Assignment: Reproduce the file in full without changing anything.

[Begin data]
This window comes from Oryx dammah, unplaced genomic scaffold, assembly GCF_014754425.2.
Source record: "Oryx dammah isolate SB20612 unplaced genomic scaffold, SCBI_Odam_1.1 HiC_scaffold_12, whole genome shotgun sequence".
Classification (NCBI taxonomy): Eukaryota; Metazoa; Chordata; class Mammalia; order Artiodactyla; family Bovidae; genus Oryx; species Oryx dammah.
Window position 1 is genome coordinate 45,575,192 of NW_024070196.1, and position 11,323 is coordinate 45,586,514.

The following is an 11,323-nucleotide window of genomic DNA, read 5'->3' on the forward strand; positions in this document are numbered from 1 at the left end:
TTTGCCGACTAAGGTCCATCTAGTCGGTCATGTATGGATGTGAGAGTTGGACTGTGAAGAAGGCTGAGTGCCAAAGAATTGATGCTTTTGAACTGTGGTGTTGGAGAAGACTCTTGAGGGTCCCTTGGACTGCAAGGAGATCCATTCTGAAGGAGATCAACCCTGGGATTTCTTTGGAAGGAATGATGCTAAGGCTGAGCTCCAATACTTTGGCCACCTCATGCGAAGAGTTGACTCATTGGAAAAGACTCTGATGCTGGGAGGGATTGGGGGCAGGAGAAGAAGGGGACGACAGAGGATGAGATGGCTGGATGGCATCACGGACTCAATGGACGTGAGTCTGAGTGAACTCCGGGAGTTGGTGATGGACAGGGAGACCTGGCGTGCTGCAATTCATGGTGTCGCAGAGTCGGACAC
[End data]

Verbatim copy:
This window comes from Oryx dammah, unplaced genomic scaffold, assembly GCF_014754425.2.
Source record: "Oryx dammah isolate SB20612 unplaced genomic scaffold, SCBI_Odam_1.1 HiC_scaffold_12, whole genome shotgun sequence".
Classification (NCBI taxonomy): Eukaryota; Metazoa; Chordata; class Mammalia; order Artiodactyla; family Bovidae; genus Oryx; species Oryx dammah.
Window position 1 is genome coordinate 45,575,192 of NW_024070196.1, and position 11,323 is coordinate 45,586,514.

The following is an 11,323-nucleotide window of genomic DNA, read 5'->3' on the forward strand; positions in this document are numbered from 1 at the left end:
TTTGCCGACTAAGGTCCATCTAGTCGGTCATGTATGGATGTGAGAGTTGGACTGTGAAGAAGGCTGAGTGCCAAAGAATTGATGCTTTTGAACTGTGGTGTTGGAGAAGACTCTTGAGGGTCCCTTGGACTGCAAGGAGATCCATTCTGAAGGAGATCAACCCTGGGATTTCTTTGGAAGGAATGATGCTAAGGCTGAGCTCCAATACTTTGGCCACCTCATGCGAAGAGTTGACTCATTGGAAAAGACTCTGATGCTGGGAGGGATTGGGGGCAGGAGAAGAAGGGGACGACAGAGGATGAGATGGCTGGATGGCATCACGGACTCAATGGACGTGAGTCTGAGTGAACTCCGGGAGTTGGTGATGGACAGGGAGACCTGGCGTGCTGCAATTCATGGTGTCGCAGAGTCGGACAC